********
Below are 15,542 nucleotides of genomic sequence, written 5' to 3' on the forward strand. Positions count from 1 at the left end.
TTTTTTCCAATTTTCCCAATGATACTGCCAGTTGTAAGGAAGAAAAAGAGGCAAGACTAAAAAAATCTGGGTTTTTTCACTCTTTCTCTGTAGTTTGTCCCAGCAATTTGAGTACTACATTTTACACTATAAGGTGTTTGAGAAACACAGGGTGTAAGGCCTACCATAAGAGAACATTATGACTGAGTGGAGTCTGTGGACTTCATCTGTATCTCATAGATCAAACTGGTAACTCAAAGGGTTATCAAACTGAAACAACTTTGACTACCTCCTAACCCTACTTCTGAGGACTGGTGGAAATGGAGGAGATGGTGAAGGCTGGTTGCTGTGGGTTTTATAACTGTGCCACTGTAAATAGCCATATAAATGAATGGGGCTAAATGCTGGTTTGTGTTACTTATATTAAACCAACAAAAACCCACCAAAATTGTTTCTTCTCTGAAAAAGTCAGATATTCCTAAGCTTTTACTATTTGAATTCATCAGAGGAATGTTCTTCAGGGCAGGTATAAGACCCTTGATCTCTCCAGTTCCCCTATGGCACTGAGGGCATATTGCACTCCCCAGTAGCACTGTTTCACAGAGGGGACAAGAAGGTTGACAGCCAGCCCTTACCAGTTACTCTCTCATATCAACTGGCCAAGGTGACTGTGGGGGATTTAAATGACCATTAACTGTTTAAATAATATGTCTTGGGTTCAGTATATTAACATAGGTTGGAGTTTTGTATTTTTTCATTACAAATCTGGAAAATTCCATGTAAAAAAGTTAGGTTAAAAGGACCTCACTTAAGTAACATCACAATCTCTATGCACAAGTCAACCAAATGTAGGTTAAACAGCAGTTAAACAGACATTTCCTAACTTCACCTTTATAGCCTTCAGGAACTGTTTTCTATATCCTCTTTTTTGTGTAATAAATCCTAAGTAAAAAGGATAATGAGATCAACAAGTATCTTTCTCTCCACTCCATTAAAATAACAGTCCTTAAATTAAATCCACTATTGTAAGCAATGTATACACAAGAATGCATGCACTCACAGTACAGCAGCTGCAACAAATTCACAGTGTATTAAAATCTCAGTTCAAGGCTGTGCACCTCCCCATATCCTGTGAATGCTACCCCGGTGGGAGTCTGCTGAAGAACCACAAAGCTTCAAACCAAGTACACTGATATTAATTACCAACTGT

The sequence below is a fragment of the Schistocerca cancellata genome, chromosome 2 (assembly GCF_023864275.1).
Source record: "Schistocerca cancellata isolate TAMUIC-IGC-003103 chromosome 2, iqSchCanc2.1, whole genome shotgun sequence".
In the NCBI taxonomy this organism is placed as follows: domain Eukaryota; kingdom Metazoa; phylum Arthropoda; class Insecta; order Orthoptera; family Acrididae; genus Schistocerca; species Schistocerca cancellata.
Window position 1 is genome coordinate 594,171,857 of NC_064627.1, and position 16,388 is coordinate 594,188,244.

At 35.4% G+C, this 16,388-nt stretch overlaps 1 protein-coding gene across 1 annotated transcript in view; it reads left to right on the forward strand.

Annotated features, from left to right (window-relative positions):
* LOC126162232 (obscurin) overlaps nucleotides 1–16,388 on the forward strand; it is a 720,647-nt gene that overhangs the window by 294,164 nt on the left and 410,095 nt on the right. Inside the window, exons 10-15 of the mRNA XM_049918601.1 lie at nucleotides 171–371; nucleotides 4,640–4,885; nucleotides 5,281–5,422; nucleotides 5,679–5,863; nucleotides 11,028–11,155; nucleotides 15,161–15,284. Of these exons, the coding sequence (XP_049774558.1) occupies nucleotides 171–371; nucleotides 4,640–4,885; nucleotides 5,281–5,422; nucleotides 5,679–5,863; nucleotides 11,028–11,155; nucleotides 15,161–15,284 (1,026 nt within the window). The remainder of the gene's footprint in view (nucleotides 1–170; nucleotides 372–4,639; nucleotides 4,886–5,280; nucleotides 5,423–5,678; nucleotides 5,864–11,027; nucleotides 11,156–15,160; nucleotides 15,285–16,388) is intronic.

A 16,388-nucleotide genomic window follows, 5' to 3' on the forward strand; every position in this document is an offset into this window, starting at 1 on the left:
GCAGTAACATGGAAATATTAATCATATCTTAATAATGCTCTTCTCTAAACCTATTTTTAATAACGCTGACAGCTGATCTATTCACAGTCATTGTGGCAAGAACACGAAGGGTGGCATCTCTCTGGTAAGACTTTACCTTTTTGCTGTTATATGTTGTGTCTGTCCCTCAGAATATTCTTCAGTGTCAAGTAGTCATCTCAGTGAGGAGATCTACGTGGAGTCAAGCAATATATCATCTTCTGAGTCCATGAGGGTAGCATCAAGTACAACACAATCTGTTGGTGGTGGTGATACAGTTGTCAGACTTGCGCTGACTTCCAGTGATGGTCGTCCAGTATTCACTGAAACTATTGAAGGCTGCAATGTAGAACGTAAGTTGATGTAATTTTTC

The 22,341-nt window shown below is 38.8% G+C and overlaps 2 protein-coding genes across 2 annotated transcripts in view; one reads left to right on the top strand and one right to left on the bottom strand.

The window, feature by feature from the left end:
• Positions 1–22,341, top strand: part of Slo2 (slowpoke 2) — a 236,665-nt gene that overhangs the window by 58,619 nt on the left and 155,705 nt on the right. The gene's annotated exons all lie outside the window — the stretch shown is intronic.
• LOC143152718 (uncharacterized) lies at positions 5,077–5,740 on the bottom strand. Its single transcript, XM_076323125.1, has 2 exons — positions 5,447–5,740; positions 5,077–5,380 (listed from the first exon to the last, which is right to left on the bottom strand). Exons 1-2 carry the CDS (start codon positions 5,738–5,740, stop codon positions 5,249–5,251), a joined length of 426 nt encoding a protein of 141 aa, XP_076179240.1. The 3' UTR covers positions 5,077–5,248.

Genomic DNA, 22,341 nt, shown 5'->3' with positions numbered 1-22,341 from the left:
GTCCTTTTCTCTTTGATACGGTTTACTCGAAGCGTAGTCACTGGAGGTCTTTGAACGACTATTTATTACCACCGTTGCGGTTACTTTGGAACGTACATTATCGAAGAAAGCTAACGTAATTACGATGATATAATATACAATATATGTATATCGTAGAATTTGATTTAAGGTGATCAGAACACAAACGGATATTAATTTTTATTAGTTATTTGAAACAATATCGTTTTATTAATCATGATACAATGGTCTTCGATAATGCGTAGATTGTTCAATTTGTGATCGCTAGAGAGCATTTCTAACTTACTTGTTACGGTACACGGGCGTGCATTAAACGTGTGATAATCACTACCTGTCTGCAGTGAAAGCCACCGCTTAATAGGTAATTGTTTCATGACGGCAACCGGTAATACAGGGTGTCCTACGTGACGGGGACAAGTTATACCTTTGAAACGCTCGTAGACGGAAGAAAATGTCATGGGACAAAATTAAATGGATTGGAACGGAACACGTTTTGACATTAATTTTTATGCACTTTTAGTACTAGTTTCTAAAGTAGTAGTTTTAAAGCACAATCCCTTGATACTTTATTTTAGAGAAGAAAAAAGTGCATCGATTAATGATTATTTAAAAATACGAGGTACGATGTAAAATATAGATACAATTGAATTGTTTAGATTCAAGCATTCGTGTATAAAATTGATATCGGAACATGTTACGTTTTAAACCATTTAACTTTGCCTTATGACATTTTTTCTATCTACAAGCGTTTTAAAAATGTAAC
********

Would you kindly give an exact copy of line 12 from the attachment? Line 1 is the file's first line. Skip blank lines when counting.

The 22,341-nt window shown below is 38.8% G+C and overlaps 2 protein-coding genes across 2 annotated transcripts in view; one reads left to right on the top strand and one right to left on the bottom strand.